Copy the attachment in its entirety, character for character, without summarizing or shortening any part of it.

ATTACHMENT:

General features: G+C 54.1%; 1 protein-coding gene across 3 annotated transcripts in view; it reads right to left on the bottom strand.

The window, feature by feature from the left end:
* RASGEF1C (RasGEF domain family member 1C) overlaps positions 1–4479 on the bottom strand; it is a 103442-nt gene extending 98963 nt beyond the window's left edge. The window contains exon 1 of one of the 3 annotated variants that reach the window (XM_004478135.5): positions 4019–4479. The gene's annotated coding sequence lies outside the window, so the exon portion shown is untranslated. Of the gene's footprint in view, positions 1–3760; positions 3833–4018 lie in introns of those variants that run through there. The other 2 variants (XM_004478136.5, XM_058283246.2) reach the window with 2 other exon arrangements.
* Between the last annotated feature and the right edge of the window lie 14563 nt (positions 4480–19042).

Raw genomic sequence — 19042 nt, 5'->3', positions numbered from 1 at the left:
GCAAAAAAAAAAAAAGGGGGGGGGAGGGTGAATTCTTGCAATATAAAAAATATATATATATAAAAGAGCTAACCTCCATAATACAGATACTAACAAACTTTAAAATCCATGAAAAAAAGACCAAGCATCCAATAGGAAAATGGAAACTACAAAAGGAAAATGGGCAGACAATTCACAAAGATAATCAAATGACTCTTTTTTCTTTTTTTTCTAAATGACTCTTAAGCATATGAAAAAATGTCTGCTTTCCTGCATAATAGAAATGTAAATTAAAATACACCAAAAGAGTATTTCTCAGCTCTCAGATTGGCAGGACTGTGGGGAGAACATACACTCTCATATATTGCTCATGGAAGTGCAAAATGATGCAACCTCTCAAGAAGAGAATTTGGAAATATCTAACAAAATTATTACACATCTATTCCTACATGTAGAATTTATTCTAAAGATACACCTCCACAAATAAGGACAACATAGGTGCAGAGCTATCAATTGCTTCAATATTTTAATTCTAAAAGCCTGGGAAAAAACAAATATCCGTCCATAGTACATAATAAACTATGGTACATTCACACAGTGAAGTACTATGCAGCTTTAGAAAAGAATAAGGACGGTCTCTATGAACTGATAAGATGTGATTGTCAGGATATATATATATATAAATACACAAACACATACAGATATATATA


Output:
General features: G+C 54.1%; 1 protein-coding gene across 3 annotated transcripts in view; it reads right to left on the bottom strand.

The window, feature by feature from the left end:
* RASGEF1C (RasGEF domain family member 1C) overlaps positions 1–4479 on the bottom strand; it is a 103442-nt gene extending 98963 nt beyond the window's left edge. The window contains exon 1 of one of the 3 annotated variants that reach the window (XM_004478135.5): positions 4019–4479. The gene's annotated coding sequence lies outside the window, so the exon portion shown is untranslated. Of the gene's footprint in view, positions 1–3760; positions 3833–4018 lie in introns of those variants that run through there. The other 2 variants (XM_004478136.5, XM_058283246.2) reach the window with 2 other exon arrangements.
* Between the last annotated feature and the right edge of the window lie 14563 nt (positions 4480–19042).

Raw genomic sequence — 19042 nt, 5'->3', positions numbered from 1 at the left:
GCAAAAAAAAAAAAAGGGGGGGGGAGGGTGAATTCTTGCAATATAAAAAATATATATATATAAAAGAGCTAACCTCCATAATACAGATACTAACAAACTTTAAAATCCATGAAAAAAAGACCAAGCATCCAATAGGAAAATGGAAACTACAAAAGGAAAATGGGCAGACAATTCACAAAGATAATCAAATGACTCTTTTTTCTTTTTTTTCTAAATGACTCTTAAGCATATGAAAAAATGTCTGCTTTCCTGCATAATAGAAATGTAAATTAAAATACACCAAAAGAGTATTTCTCAGCTCTCAGATTGGCAGGACTGTGGGGAGAACATACACTCTCATATATTGCTCATGGAAGTGCAAAATGATGCAACCTCTCAAGAAGAGAATTTGGAAATATCTAACAAAATTATTACACATCTATTCCTACATGTAGAATTTATTCTAAAGATACACCTCCACAAATAAGGACAACATAGGTGCAGAGCTATCAATTGCTTCAATATTTTAATTCTAAAAGCCTGGGAAAAAACAAATATCCGTCCATAGTACATAATAAACTATGGTACATTCACACAGTGAAGTACTATGCAGCTTTAGAAAAGAATAAGGACGGTCTCTATGAACTGATAAGATGTGATTGTCAGGATATATATATATATAAATACACAAACACATACAGATATATATA